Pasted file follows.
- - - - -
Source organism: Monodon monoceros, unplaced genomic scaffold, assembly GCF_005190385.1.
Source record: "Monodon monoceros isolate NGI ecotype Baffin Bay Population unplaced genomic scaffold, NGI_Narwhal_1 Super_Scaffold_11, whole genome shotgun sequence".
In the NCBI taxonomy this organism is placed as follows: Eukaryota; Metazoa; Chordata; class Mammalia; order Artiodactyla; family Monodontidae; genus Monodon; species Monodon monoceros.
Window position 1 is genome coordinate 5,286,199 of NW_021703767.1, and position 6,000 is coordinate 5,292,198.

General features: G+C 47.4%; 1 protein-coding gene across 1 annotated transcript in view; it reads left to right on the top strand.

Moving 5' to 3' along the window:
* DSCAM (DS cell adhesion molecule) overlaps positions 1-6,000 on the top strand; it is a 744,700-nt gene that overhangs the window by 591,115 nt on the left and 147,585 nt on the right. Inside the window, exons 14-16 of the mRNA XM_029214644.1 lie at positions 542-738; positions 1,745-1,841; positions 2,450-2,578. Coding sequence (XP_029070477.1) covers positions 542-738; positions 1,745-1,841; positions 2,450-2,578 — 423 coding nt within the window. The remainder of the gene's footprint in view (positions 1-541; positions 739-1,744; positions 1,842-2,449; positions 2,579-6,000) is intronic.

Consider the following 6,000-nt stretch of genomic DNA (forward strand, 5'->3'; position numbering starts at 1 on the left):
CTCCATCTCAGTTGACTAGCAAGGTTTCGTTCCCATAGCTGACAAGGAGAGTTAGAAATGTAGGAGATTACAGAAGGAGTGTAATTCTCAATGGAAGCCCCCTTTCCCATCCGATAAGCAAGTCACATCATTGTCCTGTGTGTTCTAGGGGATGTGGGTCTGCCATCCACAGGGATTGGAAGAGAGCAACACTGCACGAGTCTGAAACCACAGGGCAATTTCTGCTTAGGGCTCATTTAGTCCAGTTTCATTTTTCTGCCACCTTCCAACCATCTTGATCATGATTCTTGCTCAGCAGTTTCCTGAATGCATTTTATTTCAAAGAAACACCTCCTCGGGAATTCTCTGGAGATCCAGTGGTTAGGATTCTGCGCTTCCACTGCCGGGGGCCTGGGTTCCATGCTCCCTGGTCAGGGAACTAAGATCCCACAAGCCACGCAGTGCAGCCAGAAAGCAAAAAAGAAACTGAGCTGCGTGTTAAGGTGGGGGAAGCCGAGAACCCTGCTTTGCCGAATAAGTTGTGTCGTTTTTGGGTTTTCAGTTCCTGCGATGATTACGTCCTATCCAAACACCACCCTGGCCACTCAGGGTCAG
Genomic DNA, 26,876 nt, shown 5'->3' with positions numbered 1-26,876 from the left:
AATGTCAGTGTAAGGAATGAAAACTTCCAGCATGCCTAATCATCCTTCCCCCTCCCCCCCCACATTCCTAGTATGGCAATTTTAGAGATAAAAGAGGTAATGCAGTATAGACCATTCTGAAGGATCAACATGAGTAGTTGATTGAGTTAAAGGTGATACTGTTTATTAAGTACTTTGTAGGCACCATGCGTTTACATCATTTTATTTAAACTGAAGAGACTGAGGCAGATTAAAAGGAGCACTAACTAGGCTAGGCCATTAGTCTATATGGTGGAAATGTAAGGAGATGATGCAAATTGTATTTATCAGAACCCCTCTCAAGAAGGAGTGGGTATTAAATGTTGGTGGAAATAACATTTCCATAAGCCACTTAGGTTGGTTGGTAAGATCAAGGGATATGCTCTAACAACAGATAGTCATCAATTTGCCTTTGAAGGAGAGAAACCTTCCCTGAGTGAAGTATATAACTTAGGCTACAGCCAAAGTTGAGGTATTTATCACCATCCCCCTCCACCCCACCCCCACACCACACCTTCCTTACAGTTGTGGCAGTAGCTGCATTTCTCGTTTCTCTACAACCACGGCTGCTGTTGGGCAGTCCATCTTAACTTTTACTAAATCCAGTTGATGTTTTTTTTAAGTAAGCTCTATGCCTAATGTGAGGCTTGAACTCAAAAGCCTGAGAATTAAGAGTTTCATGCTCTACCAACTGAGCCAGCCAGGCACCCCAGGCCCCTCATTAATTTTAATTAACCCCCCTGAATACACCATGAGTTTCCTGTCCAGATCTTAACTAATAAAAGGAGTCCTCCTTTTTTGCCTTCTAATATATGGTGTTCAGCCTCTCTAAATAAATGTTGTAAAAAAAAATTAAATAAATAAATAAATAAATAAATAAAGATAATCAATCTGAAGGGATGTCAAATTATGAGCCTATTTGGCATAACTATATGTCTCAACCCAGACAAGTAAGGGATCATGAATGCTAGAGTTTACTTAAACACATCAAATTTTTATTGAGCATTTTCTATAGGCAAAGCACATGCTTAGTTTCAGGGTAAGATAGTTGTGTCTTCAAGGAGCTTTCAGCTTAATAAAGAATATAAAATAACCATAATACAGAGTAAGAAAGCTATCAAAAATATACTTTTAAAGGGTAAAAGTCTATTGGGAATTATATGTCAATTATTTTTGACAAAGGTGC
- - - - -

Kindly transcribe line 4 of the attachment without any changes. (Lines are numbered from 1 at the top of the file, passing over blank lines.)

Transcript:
Window position 1 is genome coordinate 5,286,199 of NW_021703767.1, and position 6,000 is coordinate 5,292,198.